• Key point. A home purchased on behalf of a pastor by his or her church may be subject to a trust in favor of the church even though title was vested in the pastor.
• Key point: Unincorporated churches may not have the legal capacity to sue in some states.
An Ohio court ruled that a home purchased by a church for its pastor was subject to a “purchase money resulting trust” in favor of the church and therefore the home could not be considered in a property settlement following the pastor’s divorce. A pastor and his wife filed for a divorce. While the couple was engaged in dividing their assets, the pastor’s church intervened in the divorce action and asserted a legal interest in the couple’s home. A trial court refused to permit the church to intervene in the lawsuit on the ground that it never proved that it was a corporation and unincorporated entities cannot sue or otherwise intervene in a lawsuit. While two witnesses testified that the church was incorporated, no documentary evidence (such as a corporate charter or certificate of incorporation) was introduced into evidence. The trial court decided to reject the witnesses’ testimony, and refused to permit the church to assert any claim to the couple’s home. The church appealed, and a state appeals court ruled in favor of the church. The court agreed that when property is purchased by one person, but title is vested in another, the person holding title does so subject to a “purchase money resulting trust” in favor of the person who paid for the property—at least if the parties intended that the purchaser have some equitable interest in the property. The court pointed out that the church purchased the home and adjoining property as a site for a new church building. As a result, the pastor and his wife held title to the home in trust for the church, and the home was not marital property that could be divided between the pastor and his wife.
The court then addressed the legal authority of an unincorporated church to sue or intervene in a lawsuit. The court noted that two witnesses testified in the divorce case that the church was incorporated, but that no documentary evidence was introduced by the church proving that it was incorporated. The court continued: “If [the church] had been required to prove its corporate existence in order to [intervene in the divorce case], the testimony presented at the hearing arguably demonstrated as much. Nevertheless, we acknowledge that without documentary evidence of incorporation, the issue was one of credibility and the judge was free to disbelieve such testimony.” However, the court pointed out that under Ohio law an objection to a party’s capacity to intervene in a lawsuit must be properly raised in an answer or amended answer to the original complaint. Since the pastor and his wife failed to object in this manner to the church’s intervention, they waived the right to do so.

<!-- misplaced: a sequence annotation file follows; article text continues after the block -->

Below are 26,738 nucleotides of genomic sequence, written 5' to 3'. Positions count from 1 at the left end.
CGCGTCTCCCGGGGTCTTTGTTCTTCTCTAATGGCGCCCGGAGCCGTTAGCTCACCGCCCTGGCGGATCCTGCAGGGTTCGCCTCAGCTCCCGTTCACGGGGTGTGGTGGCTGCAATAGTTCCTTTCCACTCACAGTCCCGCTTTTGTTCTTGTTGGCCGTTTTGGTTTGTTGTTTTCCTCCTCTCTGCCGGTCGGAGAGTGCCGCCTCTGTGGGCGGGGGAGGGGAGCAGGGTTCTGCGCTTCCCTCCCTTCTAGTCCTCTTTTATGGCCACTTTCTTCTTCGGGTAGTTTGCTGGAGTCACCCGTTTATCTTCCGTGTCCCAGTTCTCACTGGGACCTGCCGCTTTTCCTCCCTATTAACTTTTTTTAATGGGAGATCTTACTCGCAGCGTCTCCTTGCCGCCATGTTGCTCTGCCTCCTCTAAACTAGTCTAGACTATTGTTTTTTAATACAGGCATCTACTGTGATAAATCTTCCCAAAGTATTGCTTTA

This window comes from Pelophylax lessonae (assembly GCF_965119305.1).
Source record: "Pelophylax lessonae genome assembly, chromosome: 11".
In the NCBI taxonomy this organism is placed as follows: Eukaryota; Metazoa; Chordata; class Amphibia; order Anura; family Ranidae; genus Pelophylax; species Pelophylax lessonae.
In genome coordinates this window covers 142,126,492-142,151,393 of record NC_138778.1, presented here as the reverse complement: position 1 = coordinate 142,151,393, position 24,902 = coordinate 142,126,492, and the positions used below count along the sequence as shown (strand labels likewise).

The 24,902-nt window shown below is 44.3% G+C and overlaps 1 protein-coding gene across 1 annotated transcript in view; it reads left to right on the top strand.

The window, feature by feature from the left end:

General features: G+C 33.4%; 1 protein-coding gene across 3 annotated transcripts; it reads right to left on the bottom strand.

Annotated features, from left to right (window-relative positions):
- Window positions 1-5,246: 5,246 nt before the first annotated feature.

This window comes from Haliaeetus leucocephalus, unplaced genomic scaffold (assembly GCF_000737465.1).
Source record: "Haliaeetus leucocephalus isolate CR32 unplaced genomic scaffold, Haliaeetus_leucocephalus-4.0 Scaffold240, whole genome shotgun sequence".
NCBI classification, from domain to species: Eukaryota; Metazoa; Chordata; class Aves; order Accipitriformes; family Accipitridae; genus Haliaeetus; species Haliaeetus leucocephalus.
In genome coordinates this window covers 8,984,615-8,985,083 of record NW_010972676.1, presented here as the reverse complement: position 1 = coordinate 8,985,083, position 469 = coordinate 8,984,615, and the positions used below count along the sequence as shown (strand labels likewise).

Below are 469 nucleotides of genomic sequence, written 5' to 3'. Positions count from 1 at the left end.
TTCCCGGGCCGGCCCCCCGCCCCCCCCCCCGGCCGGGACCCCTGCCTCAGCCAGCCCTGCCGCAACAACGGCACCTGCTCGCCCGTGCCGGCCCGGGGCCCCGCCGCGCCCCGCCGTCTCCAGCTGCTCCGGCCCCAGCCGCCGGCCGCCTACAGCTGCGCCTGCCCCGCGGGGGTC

This case illustrates three important points: (1) Property purchased with church funds may be subject to a trust in favor of the church even though title is vested in another person or organization. (2) Unincorporated churches may not have the legal authority to sue or otherwise intervene in lawsuits under the laws of some states. (3) Churches that are involved in civil litigation should establish their corporate status through documentary evidence (such as a corporate charter or certificate of incorporation) rather than by oral testimony alone. Cayten v. Cayten, 659 N.E.2d 805 (Ohio App. 1995). [ Unincorporated Associations, Clergy Authority in Property Matters, Internal Property Dispute Resolution Procedures—Resulting Trusts]
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